# Volts to Millivolts Converter

Enter the voltage in volts below to get the value converted to millivolts.

**Results in Millivolts:**

Do you want to convert millivolts to volts?

## How to Convert Volts to Millivolts

To convert a measurement in volts to a measurement in millivolts, multiply the voltage by the following conversion ratio: 1,000 millivolts/volt.

Since one volt is equal to 1,000 millivolts, you can use this simple formula to convert:

millivolts = volts × 1,000

The voltage in millivolts is equal to the voltage in volts multiplied by 1,000.

**For example,**here's how to convert 5 volts to millivolts using the formula above.

### How Many Millivolts Are in a Volt?

There are **1,000** millivolts in a volt, which is why we use this value in the formula above.

1 V = 1,000 mV

Volts and millivolts are both units used to measure voltage. Keep reading to learn more about each unit of measure.

## What Is a Volt?

One volt is equal to the potential difference that would move one ampere of current against one ohm of resistance.

The volt is the SI derived unit for voltage in the metric system. Volts can be abbreviated as *V*; for example, 1 volt can be written as 1 V.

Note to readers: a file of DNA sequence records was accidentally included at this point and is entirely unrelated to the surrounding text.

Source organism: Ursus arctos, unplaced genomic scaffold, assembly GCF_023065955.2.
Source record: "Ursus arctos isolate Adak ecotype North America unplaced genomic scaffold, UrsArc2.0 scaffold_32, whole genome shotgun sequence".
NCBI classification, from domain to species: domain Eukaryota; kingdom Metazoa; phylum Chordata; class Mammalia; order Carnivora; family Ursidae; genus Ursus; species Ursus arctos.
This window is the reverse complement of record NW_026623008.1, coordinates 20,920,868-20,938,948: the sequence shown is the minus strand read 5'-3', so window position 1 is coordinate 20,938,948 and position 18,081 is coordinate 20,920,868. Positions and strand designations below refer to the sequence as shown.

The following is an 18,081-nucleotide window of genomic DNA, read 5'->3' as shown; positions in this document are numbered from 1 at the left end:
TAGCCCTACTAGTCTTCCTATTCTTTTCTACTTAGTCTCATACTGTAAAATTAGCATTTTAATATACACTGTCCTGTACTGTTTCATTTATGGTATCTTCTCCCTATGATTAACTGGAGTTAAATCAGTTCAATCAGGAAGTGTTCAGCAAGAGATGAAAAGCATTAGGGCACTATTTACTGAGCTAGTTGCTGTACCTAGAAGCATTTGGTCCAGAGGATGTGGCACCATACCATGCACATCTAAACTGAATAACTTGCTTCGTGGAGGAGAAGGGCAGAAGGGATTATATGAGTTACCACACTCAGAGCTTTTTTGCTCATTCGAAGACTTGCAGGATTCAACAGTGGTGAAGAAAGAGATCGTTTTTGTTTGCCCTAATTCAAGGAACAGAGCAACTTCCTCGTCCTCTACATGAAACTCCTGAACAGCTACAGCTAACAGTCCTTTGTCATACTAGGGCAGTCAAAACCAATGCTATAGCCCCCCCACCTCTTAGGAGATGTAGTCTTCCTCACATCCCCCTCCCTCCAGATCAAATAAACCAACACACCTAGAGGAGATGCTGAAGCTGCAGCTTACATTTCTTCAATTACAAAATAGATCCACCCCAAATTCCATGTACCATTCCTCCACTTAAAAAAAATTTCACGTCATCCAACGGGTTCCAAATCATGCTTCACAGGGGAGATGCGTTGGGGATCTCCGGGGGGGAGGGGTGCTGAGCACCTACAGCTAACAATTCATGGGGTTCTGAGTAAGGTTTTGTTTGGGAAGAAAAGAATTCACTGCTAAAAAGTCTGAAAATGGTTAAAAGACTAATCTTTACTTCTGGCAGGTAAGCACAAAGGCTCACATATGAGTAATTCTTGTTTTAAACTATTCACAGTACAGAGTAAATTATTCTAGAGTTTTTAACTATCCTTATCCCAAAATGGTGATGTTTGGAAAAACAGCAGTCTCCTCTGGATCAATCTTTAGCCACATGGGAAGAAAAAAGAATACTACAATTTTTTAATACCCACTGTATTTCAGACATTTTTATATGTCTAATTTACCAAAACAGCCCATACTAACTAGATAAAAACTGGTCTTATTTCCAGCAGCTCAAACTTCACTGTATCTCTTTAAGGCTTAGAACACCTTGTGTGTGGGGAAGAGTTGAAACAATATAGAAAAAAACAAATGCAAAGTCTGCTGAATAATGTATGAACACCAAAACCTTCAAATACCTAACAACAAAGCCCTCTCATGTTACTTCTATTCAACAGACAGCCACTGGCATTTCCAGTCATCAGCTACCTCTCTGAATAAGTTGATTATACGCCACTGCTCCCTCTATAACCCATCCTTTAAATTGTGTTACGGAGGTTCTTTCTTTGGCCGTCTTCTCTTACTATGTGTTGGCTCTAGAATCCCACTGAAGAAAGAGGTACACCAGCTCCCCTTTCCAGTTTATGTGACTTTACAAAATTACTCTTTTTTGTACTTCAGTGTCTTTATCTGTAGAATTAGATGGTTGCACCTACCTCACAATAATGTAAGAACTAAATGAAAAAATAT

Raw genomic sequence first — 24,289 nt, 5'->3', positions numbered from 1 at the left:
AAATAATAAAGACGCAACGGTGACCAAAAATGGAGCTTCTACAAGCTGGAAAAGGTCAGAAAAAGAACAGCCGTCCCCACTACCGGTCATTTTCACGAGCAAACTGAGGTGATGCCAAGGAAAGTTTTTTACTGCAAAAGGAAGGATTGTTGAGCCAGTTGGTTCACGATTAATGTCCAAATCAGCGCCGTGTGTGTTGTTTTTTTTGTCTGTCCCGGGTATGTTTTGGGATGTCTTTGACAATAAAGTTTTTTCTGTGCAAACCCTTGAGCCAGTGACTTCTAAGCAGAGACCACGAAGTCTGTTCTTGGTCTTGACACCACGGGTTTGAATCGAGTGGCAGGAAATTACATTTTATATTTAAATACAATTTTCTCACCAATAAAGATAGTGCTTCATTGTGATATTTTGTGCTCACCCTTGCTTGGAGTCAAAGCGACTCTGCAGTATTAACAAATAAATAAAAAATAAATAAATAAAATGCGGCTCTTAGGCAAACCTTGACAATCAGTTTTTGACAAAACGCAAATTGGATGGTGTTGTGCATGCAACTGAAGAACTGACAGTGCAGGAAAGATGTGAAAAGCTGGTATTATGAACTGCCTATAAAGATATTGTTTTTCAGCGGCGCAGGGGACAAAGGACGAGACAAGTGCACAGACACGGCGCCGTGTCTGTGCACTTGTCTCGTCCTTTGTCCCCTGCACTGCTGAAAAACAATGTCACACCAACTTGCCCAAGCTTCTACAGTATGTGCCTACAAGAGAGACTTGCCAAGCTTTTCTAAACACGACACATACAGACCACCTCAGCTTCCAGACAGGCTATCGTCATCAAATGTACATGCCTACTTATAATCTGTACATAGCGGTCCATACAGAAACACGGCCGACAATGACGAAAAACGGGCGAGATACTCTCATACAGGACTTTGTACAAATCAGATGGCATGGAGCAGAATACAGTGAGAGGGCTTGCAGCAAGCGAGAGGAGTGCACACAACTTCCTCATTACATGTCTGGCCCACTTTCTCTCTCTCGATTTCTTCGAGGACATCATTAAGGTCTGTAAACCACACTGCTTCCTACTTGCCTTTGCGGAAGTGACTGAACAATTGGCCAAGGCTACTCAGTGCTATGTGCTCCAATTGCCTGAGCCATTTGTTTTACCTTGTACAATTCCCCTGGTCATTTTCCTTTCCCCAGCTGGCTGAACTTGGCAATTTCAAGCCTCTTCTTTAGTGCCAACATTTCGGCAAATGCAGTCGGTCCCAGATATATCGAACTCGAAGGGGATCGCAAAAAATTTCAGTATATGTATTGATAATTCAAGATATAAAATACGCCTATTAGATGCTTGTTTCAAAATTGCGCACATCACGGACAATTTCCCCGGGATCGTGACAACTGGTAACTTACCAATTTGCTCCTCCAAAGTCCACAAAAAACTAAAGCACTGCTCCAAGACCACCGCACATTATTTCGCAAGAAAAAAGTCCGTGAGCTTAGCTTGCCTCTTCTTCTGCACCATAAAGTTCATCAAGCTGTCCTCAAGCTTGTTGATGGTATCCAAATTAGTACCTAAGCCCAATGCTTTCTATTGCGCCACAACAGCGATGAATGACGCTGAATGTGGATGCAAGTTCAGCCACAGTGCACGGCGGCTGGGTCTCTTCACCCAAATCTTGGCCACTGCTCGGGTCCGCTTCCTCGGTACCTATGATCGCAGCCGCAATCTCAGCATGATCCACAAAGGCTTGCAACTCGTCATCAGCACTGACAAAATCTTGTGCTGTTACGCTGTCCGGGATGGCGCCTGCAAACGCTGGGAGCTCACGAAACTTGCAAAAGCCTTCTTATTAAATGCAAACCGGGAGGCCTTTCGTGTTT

### Voltage and Ohm's Law

Voltage is a measurement of electromotive force and the electrical potential difference between two points of a conductor.^{[1]}

Ohm's Law states the current between two points on a conductor is proportional to the voltage and inversely proportional to the resistance. Using Ohm's Law, it's possible to express the potential difference in volts as an expression using current and resistance.

V_{V} = I_{A} × R_{Ω}

The potential difference in volts is equal to the current in amperes times the resistance in ohms.

Learn more about volts.

## What Is a Millivolt?

One millivolt is equal to 1/1,000 of a volt, which is the potential difference that would move one ampere of current against one ohm of resistance.

The millivolt is a multiple of the volt, which is the SI derived unit for voltage. In the metric system, "milli" is the prefix for thousandths, or 10^{-3}. Millivolts can be abbreviated as *mV*; for example, 1 millivolt can be written as 1 mV.

Learn more about millivolts.

## Volt to Millivolt Conversion Table

Volts | Millivolts |
---|---|

0.001 V | 1 mV |

0.002 V | 2 mV |

0.003 V | 3 mV |

0.004 V | 4 mV |

0.005 V | 5 mV |

0.006 V | 6 mV |

0.007 V | 7 mV |

0.008 V | 8 mV |

0.009 V | 9 mV |

0.01 V | 10 mV |

0.02 V | 20 mV |

0.03 V | 30 mV |

0.04 V | 40 mV |

0.05 V | 50 mV |

0.06 V | 60 mV |

0.07 V | 70 mV |

0.08 V | 80 mV |

0.09 V | 90 mV |

0.1 V | 100 mV |

0.2 V | 200 mV |

0.3 V | 300 mV |

0.4 V | 400 mV |

0.5 V | 500 mV |

0.6 V | 600 mV |

0.7 V | 700 mV |

0.8 V | 800 mV |

0.9 V | 900 mV |

1 V | 1,000 mV |

## References

- International Bureau of Weights and Measures, The International System of Units, 9th Edition, 2019, https://www.bipm.org/documents/20126/41483022/SI-Brochure-9-EN.pdf